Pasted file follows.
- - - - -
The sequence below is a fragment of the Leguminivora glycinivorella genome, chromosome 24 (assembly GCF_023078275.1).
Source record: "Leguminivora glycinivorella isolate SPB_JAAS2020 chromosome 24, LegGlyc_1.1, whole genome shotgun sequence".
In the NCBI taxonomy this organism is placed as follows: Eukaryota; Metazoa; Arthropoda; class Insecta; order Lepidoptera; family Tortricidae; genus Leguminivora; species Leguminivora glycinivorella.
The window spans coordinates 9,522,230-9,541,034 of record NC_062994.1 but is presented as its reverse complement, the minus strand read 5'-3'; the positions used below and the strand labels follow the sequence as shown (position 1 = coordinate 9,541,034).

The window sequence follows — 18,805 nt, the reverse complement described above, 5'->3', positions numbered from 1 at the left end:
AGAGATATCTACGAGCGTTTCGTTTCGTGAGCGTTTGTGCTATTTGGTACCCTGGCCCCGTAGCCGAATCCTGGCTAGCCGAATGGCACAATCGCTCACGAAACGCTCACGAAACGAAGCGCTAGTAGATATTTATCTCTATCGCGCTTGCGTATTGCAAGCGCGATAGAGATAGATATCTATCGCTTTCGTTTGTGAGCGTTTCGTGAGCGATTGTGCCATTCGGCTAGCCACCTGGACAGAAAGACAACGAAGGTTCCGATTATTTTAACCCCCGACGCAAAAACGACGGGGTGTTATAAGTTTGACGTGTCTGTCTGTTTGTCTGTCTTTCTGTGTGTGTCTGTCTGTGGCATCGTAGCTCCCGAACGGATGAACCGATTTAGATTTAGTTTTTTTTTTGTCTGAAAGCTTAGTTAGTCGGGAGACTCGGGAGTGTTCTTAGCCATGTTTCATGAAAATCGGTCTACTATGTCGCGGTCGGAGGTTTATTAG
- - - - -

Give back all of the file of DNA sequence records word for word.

The sequence below is a fragment of the Leguminivora glycinivorella genome, chromosome 24 (assembly GCF_023078275.1).
Source record: "Leguminivora glycinivorella isolate SPB_JAAS2020 chromosome 24, LegGlyc_1.1, whole genome shotgun sequence".
In the NCBI taxonomy this organism is placed as follows: Eukaryota; Metazoa; Arthropoda; class Insecta; order Lepidoptera; family Tortricidae; genus Leguminivora; species Leguminivora glycinivorella.
The window spans coordinates 9,522,230-9,541,034 of record NC_062994.1 but is presented as its reverse complement, the minus strand read 5'-3'; the positions used below and the strand labels follow the sequence as shown (position 1 = coordinate 9,541,034).

The window sequence follows — 18,805 nt, the reverse complement described above, 5'->3', positions numbered from 1 at the left end:
AGAGATATCTACGAGCGTTTCGTTTCGTGAGCGTTTGTGCTATTTGGTACCCTGGCCCCGTAGCCGAATCCTGGCTAGCCGAATGGCACAATCGCTCACGAAACGCTCACGAAACGAAGCGCTAGTAGATATTTATCTCTATCGCGCTTGCGTATTGCAAGCGCGATAGAGATAGATATCTATCGCTTTCGTTTGTGAGCGTTTCGTGAGCGATTGTGCCATTCGGCTAGCCACCTGGACAGAAAGACAACGAAGGTTCCGATTATTTTAACCCCCGACGCAAAAACGACGGGGTGTTATAAGTTTGACGTGTCTGTCTGTTTGTCTGTCTTTCTGTGTGTGTCTGTCTGTGGCATCGTAGCTCCCGAACGGATGAACCGATTTAGATTTAGTTTTTTTTTTGTCTGAAAGCTTAGTTAGTCGGGAGACTCGGGAGTGTTCTTAGCCATGTTTCATGAAAATCGGTCTACTATGTCGCGGTCGGAGGTTTATTAG